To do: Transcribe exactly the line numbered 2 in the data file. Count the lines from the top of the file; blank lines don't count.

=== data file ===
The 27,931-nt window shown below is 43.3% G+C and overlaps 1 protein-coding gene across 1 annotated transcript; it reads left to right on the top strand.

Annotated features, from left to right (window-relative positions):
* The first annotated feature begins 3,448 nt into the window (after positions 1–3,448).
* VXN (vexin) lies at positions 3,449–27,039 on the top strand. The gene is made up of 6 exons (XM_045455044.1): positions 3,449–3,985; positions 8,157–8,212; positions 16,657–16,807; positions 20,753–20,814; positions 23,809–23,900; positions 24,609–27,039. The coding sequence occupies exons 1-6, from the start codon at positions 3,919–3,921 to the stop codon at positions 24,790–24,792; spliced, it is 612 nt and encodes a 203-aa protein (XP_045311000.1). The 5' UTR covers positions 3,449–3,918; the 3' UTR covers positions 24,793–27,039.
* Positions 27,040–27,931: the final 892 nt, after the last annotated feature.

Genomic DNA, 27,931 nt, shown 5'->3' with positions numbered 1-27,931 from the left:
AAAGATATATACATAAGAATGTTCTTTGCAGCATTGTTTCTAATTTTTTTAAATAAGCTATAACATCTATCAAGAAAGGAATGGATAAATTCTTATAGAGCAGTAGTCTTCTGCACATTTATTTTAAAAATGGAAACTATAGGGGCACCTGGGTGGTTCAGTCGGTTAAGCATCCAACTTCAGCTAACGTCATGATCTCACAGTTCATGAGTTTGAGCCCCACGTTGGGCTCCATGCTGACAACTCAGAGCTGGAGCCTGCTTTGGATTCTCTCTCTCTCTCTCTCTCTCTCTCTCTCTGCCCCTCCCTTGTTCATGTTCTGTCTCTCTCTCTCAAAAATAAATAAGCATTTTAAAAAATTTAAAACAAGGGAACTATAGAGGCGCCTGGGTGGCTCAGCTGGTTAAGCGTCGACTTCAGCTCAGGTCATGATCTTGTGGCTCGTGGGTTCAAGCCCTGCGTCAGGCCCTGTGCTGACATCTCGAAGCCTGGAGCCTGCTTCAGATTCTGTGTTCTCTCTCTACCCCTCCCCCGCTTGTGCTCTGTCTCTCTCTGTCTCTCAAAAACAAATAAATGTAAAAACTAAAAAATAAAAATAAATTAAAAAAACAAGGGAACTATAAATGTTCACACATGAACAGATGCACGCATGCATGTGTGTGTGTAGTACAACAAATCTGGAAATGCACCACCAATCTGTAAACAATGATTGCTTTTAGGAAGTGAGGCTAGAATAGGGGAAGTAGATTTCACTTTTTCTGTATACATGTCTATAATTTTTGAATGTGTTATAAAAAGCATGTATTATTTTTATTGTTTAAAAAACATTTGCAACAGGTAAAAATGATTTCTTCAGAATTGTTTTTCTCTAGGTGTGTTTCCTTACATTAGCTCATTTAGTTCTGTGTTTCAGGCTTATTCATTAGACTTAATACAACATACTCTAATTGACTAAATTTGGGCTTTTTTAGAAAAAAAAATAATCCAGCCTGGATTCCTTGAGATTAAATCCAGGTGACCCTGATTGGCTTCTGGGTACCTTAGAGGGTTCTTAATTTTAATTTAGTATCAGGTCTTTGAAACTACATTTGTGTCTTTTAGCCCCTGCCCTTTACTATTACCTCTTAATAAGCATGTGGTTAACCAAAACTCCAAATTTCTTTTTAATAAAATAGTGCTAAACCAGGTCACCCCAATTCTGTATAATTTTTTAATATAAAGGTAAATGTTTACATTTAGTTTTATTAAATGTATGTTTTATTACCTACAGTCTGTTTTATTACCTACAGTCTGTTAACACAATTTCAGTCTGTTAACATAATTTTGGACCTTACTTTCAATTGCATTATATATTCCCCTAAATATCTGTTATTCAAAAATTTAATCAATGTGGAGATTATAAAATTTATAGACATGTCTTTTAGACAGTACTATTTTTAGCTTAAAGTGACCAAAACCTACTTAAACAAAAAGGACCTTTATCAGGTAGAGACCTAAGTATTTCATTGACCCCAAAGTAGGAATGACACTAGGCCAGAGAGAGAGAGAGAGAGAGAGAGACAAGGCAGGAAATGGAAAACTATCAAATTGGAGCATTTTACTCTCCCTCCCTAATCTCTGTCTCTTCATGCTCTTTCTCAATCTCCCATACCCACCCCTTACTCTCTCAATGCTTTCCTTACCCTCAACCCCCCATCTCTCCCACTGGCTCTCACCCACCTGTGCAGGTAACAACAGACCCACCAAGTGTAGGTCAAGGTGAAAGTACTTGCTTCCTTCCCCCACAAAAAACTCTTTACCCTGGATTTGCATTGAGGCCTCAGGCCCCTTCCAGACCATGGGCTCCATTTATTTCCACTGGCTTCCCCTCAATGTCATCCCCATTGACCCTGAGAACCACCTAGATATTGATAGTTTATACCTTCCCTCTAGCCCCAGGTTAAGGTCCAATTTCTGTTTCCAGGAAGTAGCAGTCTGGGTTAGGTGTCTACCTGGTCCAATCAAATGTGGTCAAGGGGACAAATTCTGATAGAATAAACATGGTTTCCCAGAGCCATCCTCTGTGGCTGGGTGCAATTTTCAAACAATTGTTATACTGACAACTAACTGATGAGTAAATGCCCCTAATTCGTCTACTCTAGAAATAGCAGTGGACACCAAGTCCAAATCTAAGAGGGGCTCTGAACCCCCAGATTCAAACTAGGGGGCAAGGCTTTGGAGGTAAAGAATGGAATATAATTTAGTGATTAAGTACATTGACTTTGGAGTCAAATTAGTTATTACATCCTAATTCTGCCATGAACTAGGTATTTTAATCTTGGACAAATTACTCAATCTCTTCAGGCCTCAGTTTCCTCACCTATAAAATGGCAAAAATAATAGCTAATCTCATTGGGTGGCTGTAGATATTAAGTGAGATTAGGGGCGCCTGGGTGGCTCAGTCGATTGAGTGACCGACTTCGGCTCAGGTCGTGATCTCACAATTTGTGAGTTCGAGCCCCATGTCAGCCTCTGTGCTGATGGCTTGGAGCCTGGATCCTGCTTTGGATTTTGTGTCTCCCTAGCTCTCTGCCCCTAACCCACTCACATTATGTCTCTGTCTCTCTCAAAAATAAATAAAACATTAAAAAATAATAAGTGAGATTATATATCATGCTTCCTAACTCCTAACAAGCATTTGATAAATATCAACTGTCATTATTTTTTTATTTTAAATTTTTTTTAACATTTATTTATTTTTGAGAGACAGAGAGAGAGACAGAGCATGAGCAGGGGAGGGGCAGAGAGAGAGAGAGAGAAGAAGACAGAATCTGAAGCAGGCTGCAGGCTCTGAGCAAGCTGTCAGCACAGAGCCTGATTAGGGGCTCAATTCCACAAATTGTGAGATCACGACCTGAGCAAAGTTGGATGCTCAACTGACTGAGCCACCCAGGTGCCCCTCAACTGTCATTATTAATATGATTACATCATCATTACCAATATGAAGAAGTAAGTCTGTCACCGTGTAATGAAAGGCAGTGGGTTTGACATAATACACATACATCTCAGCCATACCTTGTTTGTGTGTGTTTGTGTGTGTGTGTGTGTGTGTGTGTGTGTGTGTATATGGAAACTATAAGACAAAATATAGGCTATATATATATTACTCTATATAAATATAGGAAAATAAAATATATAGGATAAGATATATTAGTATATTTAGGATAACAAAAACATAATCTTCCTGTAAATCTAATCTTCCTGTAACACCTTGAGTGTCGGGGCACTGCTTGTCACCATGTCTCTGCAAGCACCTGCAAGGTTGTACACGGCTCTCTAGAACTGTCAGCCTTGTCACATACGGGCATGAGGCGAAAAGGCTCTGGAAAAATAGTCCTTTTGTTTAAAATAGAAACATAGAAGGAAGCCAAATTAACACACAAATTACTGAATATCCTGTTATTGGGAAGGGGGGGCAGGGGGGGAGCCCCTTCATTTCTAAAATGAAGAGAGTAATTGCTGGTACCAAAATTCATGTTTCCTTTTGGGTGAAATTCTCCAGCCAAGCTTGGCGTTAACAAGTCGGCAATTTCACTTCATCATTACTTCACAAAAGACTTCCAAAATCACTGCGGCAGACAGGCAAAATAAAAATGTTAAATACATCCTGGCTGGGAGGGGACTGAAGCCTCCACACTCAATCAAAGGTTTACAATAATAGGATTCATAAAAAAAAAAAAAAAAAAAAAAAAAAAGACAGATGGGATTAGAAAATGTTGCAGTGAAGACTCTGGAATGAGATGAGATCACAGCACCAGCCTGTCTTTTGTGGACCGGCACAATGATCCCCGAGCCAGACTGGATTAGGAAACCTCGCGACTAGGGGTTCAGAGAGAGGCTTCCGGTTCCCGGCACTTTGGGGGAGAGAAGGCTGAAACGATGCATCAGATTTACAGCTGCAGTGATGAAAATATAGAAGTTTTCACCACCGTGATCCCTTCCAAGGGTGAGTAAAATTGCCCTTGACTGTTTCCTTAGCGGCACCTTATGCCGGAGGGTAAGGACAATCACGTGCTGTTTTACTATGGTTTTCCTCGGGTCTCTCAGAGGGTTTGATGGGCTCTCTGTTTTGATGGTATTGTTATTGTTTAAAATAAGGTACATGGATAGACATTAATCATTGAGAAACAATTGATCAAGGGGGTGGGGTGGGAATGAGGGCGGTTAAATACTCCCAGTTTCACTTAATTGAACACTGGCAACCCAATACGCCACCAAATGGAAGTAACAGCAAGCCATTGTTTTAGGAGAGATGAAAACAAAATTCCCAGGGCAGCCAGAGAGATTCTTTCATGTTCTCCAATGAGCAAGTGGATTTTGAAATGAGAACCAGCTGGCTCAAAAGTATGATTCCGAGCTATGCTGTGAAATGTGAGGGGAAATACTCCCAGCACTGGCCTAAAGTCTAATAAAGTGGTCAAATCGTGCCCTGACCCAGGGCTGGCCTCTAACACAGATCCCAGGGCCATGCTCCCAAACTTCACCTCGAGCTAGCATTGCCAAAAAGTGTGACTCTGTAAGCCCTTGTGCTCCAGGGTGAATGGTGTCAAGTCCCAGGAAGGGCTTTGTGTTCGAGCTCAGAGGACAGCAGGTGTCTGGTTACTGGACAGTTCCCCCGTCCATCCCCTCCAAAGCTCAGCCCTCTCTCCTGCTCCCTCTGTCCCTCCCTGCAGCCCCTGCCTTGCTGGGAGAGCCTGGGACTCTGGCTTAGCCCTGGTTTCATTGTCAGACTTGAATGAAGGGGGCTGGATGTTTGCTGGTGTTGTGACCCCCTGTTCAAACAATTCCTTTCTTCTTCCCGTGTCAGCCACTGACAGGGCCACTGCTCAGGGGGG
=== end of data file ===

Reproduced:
Annotated features, from left to right (window-relative positions):